Bernardo Carvalho was born in 1960 in Rio de Janeiro. The qualified journalist worked as a foreign correspondent in the early 1990s for the Brazilian daily newspaper »Folha de São Paulo« in Paris and New York, before going on to translate Oliver Sacks and Bruce Chatwin into Brazilian and then dedicating himself completely to literature.
Carvalho debuted successfully in 1993 with his volume of short stories »Aberração« (tr: Anomaly). We already see the emergence of the leitmotifs there which appeared again in variations in the nine books that followed, all of them novels: secrets that need to be uncovered; a past that pervades the present; the intertwining of fiction and truth and toying with different perspectives and identities. Anyone reading a novel by the author cannot help but become a detective and thus an active figure in the story. The writer himself is also to a certain extent written into the novel as a figure; his first-person narrators are often would-be authors who advance to become storytellers or recorders of the stories which they find out about from other figures. The inscrutable, labyrinthine and convoluted nature of his books already gave rise early on to a comparison with Borges. The author’s sixth novel »Nove Noites« (2002; En. »Nine Nights«, 2007) brought him his international breakthrough. The book is based on the real life story of American anthropologist Buell Quain, who committed suicide in 1939 while working as a visiting researcher with the Krahó Indians in the Brazilian primeval forest. Around 60 years later, a journalist follows the path taken by the suicide himself and travels to the Xingu River in order to reconstruct Quain’s last days. The search for clues leads to a number of unanswered questions and he ends up embarking on a very personal journey into the heart of darkness, finding out a great deal about himself along the way. The author’s following novel »Mongólia« (2003) takes a Brazilian diplomat to Mongolia against his will, where he is supposed to find a photographer and countryman of his who has disappeared without a trace. The main figure’s encounter with a strange culture, which is characterised by a feeling of mistrust, is presented very graphically at first. The physical experience of what is strange to us is for Carvalho himself an essential element of the writing process, which is why he travels to and researches intensively the scenes and locations where his novels take place. His newest work »O Filho da Mãe« (tr: The Mother’s Son) appeared in 2009. After whisking us off to the Amazon, Mongolia and Japan, the author throws a new perspective on the struggle of the mothers of Russian soldiers and the fate of Chechen refugees. There is enough space in Carvalho’s fictional universe for the entire world – in more than one manifestation.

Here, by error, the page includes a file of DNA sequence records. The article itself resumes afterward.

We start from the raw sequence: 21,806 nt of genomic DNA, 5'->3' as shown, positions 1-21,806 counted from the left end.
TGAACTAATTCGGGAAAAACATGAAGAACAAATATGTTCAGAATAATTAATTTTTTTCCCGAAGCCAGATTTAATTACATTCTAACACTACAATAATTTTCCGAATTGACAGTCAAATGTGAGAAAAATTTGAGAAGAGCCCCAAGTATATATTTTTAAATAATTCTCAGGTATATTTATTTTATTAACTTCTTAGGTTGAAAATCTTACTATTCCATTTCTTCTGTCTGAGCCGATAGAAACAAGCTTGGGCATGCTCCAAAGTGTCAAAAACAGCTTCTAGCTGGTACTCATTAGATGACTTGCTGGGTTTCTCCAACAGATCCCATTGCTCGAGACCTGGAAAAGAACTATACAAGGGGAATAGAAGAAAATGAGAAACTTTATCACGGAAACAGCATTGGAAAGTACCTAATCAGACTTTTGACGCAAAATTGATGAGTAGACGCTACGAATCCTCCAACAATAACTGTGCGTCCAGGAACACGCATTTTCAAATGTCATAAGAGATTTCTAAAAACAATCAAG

The author has been awarded many literature prizes. Among these were the most important Brazilian awards, the Machado des Assis Prize and the Jabuti Award. Bernardo Carvalho lives in São Paulo and is currently visiting Berlin as a guest of the DAAD Artists-in-Berlin Program.
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